About the author

Dr. Chuang Sun received the Ph.D. degree in mechanical engineering from Xi’an Jiaotong University, Xi’an, China, in 2014. From Mar. 2015 to Mar. 2016, he was a postdoctoral research associate at Case Western Reserve University, OH, USA. He is now an assistant research fellow in School of Mechanical Engineering, Xi’an Jiaotong University.

His research is focused on manifold learning, deep learning, sparse representation, mechanical fault diagnosis and prognosis, remaining useful life prediction.

About the author

Dr. Peng Wang is a postdoctoral research associate in the Department of Mechanical and Aerospace Engineering at Case Western Reserve University (CWRU) in Cleveland, Ohio. He received his B.S. and M.S. degree in Information Science from Beijing University of Chemical Engineering in 2010 and 2013, and his Ph.D. degree in Mechanical Engineering from Case Western Reserve University in 2017, respectively.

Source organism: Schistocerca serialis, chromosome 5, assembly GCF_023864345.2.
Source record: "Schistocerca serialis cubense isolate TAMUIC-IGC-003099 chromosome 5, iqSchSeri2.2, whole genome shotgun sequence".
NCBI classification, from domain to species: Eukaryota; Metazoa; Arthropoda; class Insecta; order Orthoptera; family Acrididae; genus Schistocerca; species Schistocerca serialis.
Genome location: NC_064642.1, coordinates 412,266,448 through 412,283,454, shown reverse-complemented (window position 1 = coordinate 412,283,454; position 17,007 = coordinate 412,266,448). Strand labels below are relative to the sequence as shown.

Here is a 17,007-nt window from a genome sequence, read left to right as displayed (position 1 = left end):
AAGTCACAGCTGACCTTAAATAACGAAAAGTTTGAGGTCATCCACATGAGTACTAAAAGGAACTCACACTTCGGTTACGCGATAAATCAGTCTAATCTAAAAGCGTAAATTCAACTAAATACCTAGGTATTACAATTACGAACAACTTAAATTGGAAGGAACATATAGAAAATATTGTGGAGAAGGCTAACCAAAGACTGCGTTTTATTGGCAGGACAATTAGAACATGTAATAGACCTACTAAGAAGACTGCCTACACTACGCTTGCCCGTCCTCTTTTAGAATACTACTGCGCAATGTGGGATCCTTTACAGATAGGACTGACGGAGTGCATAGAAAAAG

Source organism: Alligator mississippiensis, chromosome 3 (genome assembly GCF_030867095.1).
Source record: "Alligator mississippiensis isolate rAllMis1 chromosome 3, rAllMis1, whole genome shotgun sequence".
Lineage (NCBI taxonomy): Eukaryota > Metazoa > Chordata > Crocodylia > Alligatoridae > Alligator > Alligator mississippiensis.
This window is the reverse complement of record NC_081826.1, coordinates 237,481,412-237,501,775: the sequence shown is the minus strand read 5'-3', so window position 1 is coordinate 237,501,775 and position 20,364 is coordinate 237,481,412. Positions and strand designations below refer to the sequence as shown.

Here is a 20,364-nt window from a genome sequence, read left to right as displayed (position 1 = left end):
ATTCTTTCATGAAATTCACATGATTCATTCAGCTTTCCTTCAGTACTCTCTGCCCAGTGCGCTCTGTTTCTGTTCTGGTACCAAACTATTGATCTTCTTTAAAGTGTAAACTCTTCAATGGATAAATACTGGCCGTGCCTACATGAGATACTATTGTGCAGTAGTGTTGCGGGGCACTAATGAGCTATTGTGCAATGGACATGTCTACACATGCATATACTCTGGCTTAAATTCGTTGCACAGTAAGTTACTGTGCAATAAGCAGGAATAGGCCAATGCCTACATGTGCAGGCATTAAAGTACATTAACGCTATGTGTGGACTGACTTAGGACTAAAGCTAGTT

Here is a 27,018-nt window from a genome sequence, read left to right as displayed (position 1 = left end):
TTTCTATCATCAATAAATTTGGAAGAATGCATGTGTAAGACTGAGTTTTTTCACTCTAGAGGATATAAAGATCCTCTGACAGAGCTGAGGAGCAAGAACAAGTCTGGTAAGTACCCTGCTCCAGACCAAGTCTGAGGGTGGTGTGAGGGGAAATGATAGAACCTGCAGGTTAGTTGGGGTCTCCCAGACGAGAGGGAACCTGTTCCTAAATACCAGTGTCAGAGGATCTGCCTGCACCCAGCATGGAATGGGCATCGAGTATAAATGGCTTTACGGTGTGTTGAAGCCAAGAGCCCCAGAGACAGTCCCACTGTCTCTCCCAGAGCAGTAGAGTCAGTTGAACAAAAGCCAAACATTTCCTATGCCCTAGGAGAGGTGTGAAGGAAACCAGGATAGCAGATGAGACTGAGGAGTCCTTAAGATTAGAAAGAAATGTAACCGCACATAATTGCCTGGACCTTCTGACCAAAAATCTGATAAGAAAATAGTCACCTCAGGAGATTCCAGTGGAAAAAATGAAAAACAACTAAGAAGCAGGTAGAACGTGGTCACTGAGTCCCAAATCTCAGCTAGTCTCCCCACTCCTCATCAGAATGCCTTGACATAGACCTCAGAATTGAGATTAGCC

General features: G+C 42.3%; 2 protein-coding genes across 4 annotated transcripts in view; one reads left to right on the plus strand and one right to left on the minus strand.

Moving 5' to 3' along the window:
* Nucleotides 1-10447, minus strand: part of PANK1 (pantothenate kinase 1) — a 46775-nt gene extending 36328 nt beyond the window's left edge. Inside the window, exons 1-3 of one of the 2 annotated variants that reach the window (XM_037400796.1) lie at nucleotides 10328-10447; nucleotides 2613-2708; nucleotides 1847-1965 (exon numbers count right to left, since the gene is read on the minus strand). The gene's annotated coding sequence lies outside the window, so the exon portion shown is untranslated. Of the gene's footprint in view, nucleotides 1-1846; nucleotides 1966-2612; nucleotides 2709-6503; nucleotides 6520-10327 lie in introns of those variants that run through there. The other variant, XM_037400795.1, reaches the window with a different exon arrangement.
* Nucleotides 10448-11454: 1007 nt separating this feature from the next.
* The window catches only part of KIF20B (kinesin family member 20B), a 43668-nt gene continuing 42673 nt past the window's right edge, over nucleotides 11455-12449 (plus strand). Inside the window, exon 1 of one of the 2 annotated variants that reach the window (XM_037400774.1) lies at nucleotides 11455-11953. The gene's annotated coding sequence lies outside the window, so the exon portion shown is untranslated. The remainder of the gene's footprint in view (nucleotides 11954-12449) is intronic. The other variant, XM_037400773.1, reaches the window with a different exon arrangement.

His research interests are in the areas of stochastic modeling, machine learning, and data fusion for machine performance prediction under uncertainty, manufacturing process modeling, and product quality assessment. Dr. Wang has published 16 papers in journals such as ASME Journal of Manufacturing Science and Engineering, CIRP Annals- Manufacturing Technology, IEEE Transactions of Automation Science and Engineering, SME Journal of Manufacturing Systems, etc. He is the recipient of the Best Student Paper Award from the IEEE Conference on Automation Science and Engineering (CASE) in 2015, and the Outstanding Technical Paper Award from the North American Manufacturing Research Conference in 2017. He also received the First Prize in the Digital Manufacturing Commons (DMC) Hackathon, organized by DMDII in 2016. He is currently serving as a Guest Editor for two journals: Computers in Industry and IEEE Sensors Journal, on special issues related to smart sensing and artificial intelligence-enabled data analytics for system health monitoring.